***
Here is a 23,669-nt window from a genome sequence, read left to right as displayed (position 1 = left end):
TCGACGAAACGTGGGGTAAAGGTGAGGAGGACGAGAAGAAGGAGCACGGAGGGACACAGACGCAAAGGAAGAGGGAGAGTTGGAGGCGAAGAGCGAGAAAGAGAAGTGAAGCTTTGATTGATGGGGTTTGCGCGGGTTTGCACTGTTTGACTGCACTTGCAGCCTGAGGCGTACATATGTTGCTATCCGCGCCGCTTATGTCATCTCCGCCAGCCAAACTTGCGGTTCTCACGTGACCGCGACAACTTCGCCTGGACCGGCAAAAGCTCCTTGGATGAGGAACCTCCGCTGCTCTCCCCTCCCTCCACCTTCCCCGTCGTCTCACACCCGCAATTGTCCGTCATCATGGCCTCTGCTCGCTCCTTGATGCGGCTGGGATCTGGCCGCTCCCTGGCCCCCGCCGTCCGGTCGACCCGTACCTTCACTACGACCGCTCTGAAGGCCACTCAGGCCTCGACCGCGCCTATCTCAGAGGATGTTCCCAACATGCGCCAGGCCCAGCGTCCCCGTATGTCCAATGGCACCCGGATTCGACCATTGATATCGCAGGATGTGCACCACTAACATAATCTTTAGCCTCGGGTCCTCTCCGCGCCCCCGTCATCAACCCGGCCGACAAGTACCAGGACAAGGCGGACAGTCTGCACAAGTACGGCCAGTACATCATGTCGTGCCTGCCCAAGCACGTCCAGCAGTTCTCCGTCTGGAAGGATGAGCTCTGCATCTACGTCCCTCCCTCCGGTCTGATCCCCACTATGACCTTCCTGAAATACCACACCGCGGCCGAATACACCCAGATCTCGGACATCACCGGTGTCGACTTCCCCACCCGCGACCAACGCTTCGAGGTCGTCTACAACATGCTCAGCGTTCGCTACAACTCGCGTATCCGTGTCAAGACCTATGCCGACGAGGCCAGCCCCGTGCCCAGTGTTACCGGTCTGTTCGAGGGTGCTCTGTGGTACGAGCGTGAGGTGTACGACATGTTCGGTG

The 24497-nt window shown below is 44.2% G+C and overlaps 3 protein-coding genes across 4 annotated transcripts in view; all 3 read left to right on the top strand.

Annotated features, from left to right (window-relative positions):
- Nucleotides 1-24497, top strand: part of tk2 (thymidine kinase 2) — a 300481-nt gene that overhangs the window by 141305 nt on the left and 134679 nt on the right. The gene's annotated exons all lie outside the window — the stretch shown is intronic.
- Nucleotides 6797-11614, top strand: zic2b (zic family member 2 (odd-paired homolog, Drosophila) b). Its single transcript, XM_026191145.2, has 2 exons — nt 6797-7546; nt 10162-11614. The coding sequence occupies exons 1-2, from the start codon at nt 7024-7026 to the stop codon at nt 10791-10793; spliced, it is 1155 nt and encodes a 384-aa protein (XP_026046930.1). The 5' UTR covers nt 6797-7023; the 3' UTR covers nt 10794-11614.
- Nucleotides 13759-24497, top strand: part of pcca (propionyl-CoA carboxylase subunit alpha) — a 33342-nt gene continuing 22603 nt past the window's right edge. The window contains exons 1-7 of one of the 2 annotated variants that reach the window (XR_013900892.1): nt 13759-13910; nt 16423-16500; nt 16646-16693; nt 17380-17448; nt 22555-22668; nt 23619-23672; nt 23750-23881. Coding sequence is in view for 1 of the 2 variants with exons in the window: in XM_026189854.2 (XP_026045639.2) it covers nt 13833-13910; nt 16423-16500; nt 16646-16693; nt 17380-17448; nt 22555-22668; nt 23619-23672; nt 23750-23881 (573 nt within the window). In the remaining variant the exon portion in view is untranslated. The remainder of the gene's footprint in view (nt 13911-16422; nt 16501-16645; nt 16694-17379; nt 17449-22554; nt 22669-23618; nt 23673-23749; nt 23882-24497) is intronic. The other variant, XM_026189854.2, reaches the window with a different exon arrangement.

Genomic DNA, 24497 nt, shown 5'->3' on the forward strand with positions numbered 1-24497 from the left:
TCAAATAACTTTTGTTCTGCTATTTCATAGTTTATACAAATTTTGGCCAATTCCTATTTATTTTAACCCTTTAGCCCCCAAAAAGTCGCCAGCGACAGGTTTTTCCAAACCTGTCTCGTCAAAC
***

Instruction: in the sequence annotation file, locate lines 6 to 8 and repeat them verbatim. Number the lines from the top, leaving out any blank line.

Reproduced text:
- Nucleotides 6797-11614, top strand: zic2b (zic family member 2 (odd-paired homolog, Drosophila) b). Its single transcript, XM_026191145.2, has 2 exons — nt 6797-7546; nt 10162-11614. The coding sequence occupies exons 1-2, from the start codon at nt 7024-7026 to the stop codon at nt 10791-10793; spliced, it is 1155 nt and encodes a 384-aa protein (XP_026046930.1). The 5' UTR covers nt 6797-7023; the 3' UTR covers nt 10794-11614.
- Nucleotides 13759-24497, top strand: part of pcca (propionyl-CoA carboxylase subunit alpha) — a 33342-nt gene continuing 22603 nt past the window's right edge. The window contains exons 1-7 of one of the 2 annotated variants that reach the window (XR_013900892.1): nt 13759-13910; nt 16423-16500; nt 16646-16693; nt 17380-17448; nt 22555-22668; nt 23619-23672; nt 23750-23881. Coding sequence is in view for 1 of the 2 variants with exons in the window: in XM_026189854.2 (XP_026045639.2) it covers nt 13833-13910; nt 16423-16500; nt 16646-16693; nt 17380-17448; nt 22555-22668; nt 23619-23672; nt 23750-23881 (573 nt within the window). In the remaining variant the exon portion in view is untranslated. The remainder of the gene's footprint in view (nt 13911-16422; nt 16501-16645; nt 16694-17379; nt 17449-22554; nt 22669-23618; nt 23673-23749; nt 23882-24497) is intronic. The other variant, XM_026189854.2, reaches the window with a different exon arrangement.

Genomic DNA, 24497 nt, shown 5'->3' on the forward strand with positions numbered 1-24497 from the left: